If you're seeing this message, it means we're having trouble loading external resources on our website.

If you're behind a web filter, please make sure that the domains *.kastatic.org and *.kasandbox.org are unblocked.

## Digital SAT Math

### Course: Digital SAT Math>Unit 2

Lesson 5: Solving systems of linear equations: foundations

# Solving systems of linear equations — Harder example

Watch Sal work through a harder Solving systems of linear equations problem.

## Want to join the conversation?

• I wish they would tell us if this particular question can be solved with or without a calculator bc on the real sat there are 23 math section ... 1 with and 1 without calc so if Sal would tell us if the question he's solving is calc or no calc it would be easier to figure a strategy for the real SAT •  A calculator would not really help you much with this math. The calculator cannot do the rearrangement of the equations nor pick out the key items that have to be equal in the two different equations. The question is checking your understanding of what is necessary in a system of equations for there to be no solutions, and then asking you to calculate a factor that would cause the system to fit that category.

In fact, this could be on the part of the SAT where a calculator is allowed, but a calculator would get in the way. You have so many variables at once and fractions--the calculator would be throwing decimals back at you on the few calculations without variables. I recommend saving a calculator for problems that really need it, and those are rare, even on the SAT. So many can be conquered with factoring and canceling and simplifying, or recognizing special cases.
• suggestion: The "Harder example" could be harder than this. I am saying this because when we go to the "practice" exercises the problems are more difficult and have more types of question of the same subject, so it would be better if the examples was more complexy or maybe has more than only two examples. Because obviosly the subject is not limited of these only two types of question that the videos illustrate. • At , why does Sal take the reciprocals and swap both sides instead of just cross multiplying? • I'm having trouble understanding this whole topic. Can someone tell me what slope exactly means? • Slope in math is defined as the rate of change of the y variable as x changes. This simply means that if you have one variable that is dependent (y) on an independent variable (x), then the slope is given as change in y divided by change in x. Let's say that we have a graph of distance (y) and time (x). We know that distance is dependent because time determines how much distance something will travel. Assuming the graph is a straight line, if we want to find the slope we would find the difference between 2 y values on an interval of x values. We would divide that difference by the difference between the interval of x values we used. For example, if a car is at 10 miles from a house in 10 min and at 20 miles from a house at 15 min, then our interval of x values is 10 min - 15 min. Slope is change in y divided by change in x. On that interval, the change in y is (20 miles - 10 miles) and change in x is (15 min - 10 min). Slope is then calculated as 10miles / 5 minutes or 2 miles/minutes. From the slope, we can see that every minute or change in x by 1, the car is traveling 2 miles or changing y by 2 miles. • The equation gives GALLONS left in her car.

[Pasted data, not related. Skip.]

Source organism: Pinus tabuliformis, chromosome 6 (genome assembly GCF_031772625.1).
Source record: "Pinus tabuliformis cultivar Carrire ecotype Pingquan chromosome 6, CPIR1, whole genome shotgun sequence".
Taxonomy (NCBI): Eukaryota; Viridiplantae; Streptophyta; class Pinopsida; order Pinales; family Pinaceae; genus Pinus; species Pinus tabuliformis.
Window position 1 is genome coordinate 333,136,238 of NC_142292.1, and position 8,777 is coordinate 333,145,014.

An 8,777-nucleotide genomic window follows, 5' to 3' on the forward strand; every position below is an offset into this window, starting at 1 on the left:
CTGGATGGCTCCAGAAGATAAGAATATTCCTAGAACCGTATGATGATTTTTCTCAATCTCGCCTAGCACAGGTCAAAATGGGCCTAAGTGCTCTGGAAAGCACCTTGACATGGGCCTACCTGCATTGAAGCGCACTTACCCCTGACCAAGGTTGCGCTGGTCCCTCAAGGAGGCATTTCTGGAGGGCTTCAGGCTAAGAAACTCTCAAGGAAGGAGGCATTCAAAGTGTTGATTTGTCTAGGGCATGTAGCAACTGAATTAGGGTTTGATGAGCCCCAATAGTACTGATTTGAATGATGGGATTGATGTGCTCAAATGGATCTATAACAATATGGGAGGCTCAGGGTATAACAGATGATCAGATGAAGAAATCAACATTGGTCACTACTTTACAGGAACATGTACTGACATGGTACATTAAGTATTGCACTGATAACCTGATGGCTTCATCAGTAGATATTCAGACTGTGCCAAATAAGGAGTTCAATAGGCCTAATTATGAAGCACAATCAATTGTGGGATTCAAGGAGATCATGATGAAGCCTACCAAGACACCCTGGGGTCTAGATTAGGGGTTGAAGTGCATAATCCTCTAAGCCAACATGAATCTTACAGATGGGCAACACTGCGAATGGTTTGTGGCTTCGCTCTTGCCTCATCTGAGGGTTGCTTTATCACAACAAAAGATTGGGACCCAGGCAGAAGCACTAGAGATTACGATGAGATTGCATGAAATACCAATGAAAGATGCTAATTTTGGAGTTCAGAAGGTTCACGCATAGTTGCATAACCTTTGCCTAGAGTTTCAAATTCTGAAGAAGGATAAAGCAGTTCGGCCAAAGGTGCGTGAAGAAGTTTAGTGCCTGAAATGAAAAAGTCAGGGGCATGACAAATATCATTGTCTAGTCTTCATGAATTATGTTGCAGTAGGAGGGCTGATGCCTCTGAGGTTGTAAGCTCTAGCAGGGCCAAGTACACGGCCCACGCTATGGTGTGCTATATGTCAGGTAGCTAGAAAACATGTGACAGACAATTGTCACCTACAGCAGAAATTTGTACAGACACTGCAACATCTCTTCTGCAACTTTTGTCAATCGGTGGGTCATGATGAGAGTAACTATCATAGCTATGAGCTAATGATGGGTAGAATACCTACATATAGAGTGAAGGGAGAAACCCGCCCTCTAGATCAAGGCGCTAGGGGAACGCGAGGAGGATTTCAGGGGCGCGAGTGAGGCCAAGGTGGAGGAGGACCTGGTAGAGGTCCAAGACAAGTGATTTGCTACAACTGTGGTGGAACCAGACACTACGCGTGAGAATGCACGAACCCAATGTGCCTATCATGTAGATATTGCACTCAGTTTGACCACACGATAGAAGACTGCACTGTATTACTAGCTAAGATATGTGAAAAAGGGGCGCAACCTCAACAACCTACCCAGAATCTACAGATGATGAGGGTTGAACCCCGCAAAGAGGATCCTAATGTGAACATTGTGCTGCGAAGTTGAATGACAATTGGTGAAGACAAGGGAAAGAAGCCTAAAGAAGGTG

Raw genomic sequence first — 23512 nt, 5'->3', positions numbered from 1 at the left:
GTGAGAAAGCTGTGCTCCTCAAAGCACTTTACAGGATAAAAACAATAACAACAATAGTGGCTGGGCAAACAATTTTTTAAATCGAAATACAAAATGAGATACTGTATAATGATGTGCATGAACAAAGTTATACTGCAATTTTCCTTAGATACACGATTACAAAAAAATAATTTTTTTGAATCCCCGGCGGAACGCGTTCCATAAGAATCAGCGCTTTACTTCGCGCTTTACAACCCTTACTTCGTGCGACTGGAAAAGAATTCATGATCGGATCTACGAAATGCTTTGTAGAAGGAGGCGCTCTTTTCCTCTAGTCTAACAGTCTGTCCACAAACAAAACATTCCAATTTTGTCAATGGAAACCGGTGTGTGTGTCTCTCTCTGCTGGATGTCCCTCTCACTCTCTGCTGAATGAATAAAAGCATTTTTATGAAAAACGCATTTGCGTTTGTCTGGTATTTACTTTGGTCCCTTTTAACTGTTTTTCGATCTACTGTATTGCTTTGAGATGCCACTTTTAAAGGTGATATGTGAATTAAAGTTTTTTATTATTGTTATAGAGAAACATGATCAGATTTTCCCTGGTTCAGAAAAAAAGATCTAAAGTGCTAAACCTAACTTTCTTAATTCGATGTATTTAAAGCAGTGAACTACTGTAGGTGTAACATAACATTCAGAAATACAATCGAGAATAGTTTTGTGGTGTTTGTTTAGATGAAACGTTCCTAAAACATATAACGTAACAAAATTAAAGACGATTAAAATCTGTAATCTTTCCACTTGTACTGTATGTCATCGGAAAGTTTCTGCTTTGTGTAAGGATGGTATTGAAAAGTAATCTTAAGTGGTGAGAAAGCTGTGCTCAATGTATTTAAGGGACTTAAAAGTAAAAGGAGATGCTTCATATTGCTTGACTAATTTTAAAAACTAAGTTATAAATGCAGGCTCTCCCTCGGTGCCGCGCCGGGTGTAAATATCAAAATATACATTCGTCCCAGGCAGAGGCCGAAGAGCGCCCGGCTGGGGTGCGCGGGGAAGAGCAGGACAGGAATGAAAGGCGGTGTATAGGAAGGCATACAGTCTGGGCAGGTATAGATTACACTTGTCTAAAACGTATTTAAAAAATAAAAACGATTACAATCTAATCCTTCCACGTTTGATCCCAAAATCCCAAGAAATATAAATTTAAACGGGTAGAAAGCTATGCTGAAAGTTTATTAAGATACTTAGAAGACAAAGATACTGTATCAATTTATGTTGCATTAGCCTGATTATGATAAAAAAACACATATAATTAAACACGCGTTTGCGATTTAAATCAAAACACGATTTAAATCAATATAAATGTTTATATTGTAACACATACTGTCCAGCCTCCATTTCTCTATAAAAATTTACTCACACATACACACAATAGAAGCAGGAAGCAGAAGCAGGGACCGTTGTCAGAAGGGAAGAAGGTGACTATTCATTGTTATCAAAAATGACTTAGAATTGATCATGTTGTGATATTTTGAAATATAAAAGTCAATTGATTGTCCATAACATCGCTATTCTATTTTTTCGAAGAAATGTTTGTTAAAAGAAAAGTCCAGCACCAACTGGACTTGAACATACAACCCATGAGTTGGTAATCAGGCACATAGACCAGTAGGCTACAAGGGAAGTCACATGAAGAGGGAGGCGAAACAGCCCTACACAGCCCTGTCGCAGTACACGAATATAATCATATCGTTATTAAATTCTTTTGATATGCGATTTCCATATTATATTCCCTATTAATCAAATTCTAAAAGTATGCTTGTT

It says that the number of gallons left equals the total number held by the gas tank (15 gallons) minus a strange expression, m/32

So, logic tells us that
Gallons left = Starting gallons minus gallons used
or
Gallons left = 15 - gallons used
In the gallons used spot is m/32
Cool, so how do we figure out gallons used? All we know is that she drives m miles and we are told in the formula we are given that in the spot where we need gallons used we have miles divided by 32 somethings

That is where Sal has miles/units = gallons

We can use the rules of algebra to isolate for the units to figure out WHAT they are:
miles/units = gallons
move the units out of the denominator by multiplying both sides by units
units x miles/units = gallons x units
cancel out units on the left:
miles = gallons x units
isolate the units by dividing both sides by gallons
miles/gallons = gallons x units /gallons
gallons cancel out on the right
We discover that the units of the number in the denominator are miles per gallon (mpg)
The only thing the question asks for is what the meaning of that 32 is in the denominator, and we just discovered that the units are miles per gallon. So, its meaning is 32 miles to the gallon, which is a different way of saying 32 miles per gallon.

Now, does that make sense?
Well, every mile driven will use a little bit of gas (hopefully a VERY little bit of gas). If the car gets 32 miles of driving for every gallon, then one 32nd of every gallon is used every time the car drives a mile. That is 1/32 gallons used for every mile driven.

Whew, I think that was the reciprocal you wanted to know about.
• An easier way to do this would be to make both equations have the same slope in its current notation (no solution is same slope and different intercept). You do this by finding a common multiple between the two to get 18x - 28y = -6 and 18x -9ay = -54. Because the slopes are equal and this is no solution, -9ay is -28y. divide by 9 to find a, which will give you 28/9. • how could you write so well with the mouse • , shouldnt the denominator be 18 • You could have gotten the same answer by using the formula a1/a2=b1/b2 faster than using the above slope formula.